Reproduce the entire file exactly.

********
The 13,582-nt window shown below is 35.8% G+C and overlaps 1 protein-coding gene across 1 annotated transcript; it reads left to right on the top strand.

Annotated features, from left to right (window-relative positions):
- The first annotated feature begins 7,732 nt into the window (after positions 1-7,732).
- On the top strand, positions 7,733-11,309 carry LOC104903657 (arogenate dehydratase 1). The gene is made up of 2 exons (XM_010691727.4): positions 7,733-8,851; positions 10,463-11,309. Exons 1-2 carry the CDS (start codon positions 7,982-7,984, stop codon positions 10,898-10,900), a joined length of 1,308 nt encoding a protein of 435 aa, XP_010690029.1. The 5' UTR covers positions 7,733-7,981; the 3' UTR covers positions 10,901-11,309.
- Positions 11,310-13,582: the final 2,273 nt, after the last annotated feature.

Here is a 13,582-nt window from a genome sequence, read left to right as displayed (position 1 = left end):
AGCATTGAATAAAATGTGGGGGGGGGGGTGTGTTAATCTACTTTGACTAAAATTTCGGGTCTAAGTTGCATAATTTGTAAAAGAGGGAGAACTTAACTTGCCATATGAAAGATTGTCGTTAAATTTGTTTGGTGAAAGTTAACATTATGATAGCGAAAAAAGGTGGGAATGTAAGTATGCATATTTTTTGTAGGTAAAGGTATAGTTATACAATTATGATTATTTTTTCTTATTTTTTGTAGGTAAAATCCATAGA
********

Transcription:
The 13,582-nt window shown below is 35.8% G+C and overlaps 1 protein-coding gene across 1 annotated transcript; it reads left to right on the top strand.

Annotated features, from left to right (window-relative positions):
- The first annotated feature begins 7,732 nt into the window (after positions 1-7,732).
- On the top strand, positions 7,733-11,309 carry LOC104903657 (arogenate dehydratase 1). The gene is made up of 2 exons (XM_010691727.4): positions 7,733-8,851; positions 10,463-11,309. Exons 1-2 carry the CDS (start codon positions 7,982-7,984, stop codon positions 10,898-10,900), a joined length of 1,308 nt encoding a protein of 435 aa, XP_010690029.1. The 5' UTR covers positions 7,733-7,981; the 3' UTR covers positions 10,901-11,309.
- Positions 11,310-13,582: the final 2,273 nt, after the last annotated feature.

Here is a 13,582-nt window from a genome sequence, read left to right as displayed (position 1 = left end):
AGCATTGAATAAAATGTGGGGGGGGGGGTGTGTTAATCTACTTTGACTAAAATTTCGGGTCTAAGTTGCATAATTTGTAAAAGAGGGAGAACTTAACTTGCCATATGAAAGATTGTCGTTAAATTTGTTTGGTGAAAGTTAACATTATGATAGCGAAAAAAGGTGGGAATGTAAGTATGCATATTTTTTGTAGGTAAAGGTATAGTTATACAATTATGATTATTTTTTCTTATTTTTTGTAGGTAAAATCCATAGA